Bartók’s Second Piano Concerto: Brilliance, Structure and Symmetry

Regarding his first two piano concertos, Béla Bartók wrote, I consider my First Piano Concerto a good composition, although its structure is a bit – indeed one might say very — difficult for both audience and orchestra. That is why a few years later…I composed the Piano Concerto No. 2 with fewer difficulties for the orchestra and more pleasing in its thematic material…Most of the themes in the piece are more popular and …

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Ravel’s “Le Tombeau de Couperin”: Paavo Järvi and the NDR Elbphilharmonie Orchestra

Maurice Ravel completed the solo piano suite, Le Tombeau de Couperin, in 1917 amid the devastation of the First World War. The 17th century word, tombeau, refers to “a piece written as a memorial.” Ravel dedicated each of the suite’s movements to the memory of a friend who was lost in the war. Yet, there is nothing somber or elegiac about this music. The bleak, mechanized dehumanization of the twentieth century battlefield is left …

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Brahms’ Four Klavierstücke, Op. 119: Progressive Meditations

Johannes Brahms wrote the Four Pieces for Piano (Klavierstücke), Op. 119 during the summer of 1893 in the Upper Austrian spa town of Bad Ischl. The brief character pieces are among the final, autumnal works of a composer who had announced his official retirement three years earlier. They inhabit an introspective world, at times filled with wistful nostalgia. The Klavierstücke, Op. 119 are preceded by three similar cycles (Op. 116, 117, and …

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Brahms’ Cello Sonata No. 2 in F Major: Jacqueline du Pré and Daniel Barenboim

During the summer of 1886, Johannes Brahms traveled from Vienna to the idyllic shores of Lake Thun in the Swiss Alps. The working vacation, sometimes called Brahms’ “chamber music summer,” resulted in an astonishing number of works, which included the Cello Sonata No. 2 in F major, Op. 99, the Violin Sonata No. 2 in A Major, Op. 100, and the Piano Trio No. 3 in C minor, Op. 101. Brahms claimed that the landscape was “so full of …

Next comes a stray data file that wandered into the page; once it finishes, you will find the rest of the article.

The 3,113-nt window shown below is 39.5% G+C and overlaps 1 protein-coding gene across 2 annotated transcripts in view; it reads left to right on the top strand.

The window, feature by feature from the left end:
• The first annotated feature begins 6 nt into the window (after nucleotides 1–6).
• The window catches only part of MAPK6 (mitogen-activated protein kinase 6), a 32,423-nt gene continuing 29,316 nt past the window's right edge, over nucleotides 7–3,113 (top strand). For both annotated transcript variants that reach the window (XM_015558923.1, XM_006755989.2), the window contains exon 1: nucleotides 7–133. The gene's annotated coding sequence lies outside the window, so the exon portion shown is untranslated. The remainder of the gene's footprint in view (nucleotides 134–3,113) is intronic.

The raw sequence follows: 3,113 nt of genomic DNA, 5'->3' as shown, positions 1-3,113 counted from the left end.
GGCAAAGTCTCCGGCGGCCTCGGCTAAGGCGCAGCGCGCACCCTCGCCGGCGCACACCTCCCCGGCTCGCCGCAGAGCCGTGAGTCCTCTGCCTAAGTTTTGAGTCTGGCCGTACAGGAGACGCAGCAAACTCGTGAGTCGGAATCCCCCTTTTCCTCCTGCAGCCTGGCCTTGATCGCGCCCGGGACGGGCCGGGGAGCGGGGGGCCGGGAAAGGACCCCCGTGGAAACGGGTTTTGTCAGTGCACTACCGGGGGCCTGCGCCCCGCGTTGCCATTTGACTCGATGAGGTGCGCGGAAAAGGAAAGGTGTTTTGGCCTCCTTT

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Franco Donatoni’s “Hot”: Imaginary Jazz

The young virtuoso saxophonist, Ryan Muncy, passed away suddenly and unexpectedly last week. Critics noted his talent and capacity to “show off the instrument’s malleability and freakish extended range as well as its delicacy and refinement.” (The Chicago Reader) Before joining the International Contemporary Ensemble, he served as saxophonist and artistic director of the Chicago-based Ensemble Dal Niente. Muncy’s solo debut album, Hot, was released in 2013. The title track features a thrilling 1989 chamber …

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Wagner’s “Die Meistersinger”: Prelude to the Third Act

Earlier in the month, we explored Walther’s Prize Song from the end of the third act of Richard Wagner’s 1868 opera, Die Meistersinger von Nürnberg. Here, at the comic love story’s dramatic climax, Walther is declared the winner of the singing contest, a triumph which ensures his marriage to Eva. Harmonically, it is a moment which brings us “home” by reaffirming the preeminence of C major, the long-lost key of the mighty Prelude to Act I. Rewind …

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Haydn’s Cello Concerto No. 1 in C Major: Steven Isserlis in Frankfurt

The British cellist, Steven Isserlis, has called Franz Joseph Haydn’s Cello Concerto No. 1 in C Major, “the greatest Classical cello concerto. It’s full of joy, of joyous virtuosity. It’s perfect.” Haydn wrote this music in the early 1760s, around the time that he began employment as music director at the court of Prince Nikolaus Esterházy. During the same time period, Haydn produced his first symphonies, while he expanded and refined the Esterházy Orchestra. The …

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